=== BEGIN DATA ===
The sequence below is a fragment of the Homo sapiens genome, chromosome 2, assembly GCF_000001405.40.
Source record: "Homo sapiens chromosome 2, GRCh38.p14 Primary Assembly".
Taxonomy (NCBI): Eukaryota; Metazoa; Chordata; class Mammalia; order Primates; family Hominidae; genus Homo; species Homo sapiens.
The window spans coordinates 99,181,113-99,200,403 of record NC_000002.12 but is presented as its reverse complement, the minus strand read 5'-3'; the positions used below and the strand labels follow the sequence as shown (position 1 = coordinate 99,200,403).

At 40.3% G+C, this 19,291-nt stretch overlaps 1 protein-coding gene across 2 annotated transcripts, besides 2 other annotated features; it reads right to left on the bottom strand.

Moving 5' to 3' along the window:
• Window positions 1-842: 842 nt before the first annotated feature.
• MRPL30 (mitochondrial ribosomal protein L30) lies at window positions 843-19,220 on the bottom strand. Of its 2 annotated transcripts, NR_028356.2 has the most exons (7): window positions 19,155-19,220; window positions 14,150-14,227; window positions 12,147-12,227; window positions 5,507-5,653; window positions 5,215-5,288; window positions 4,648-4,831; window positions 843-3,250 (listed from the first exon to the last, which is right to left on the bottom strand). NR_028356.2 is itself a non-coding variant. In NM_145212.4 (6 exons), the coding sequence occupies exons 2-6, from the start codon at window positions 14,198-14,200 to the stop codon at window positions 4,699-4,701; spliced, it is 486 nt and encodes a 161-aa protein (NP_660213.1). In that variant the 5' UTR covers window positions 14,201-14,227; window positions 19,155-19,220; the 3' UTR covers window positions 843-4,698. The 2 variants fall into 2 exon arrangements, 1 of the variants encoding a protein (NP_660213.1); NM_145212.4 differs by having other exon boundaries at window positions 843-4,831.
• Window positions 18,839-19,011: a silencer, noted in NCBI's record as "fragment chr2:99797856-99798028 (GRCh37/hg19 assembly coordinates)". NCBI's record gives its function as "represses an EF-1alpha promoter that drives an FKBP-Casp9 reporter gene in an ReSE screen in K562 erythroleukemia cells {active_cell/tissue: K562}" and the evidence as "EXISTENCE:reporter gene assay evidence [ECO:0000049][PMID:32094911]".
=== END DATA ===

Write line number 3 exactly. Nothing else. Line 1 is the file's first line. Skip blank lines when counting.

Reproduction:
Taxonomy (NCBI): Eukaryota; Metazoa; Chordata; class Mammalia; order Primates; family Hominidae; genus Homo; species Homo sapiens.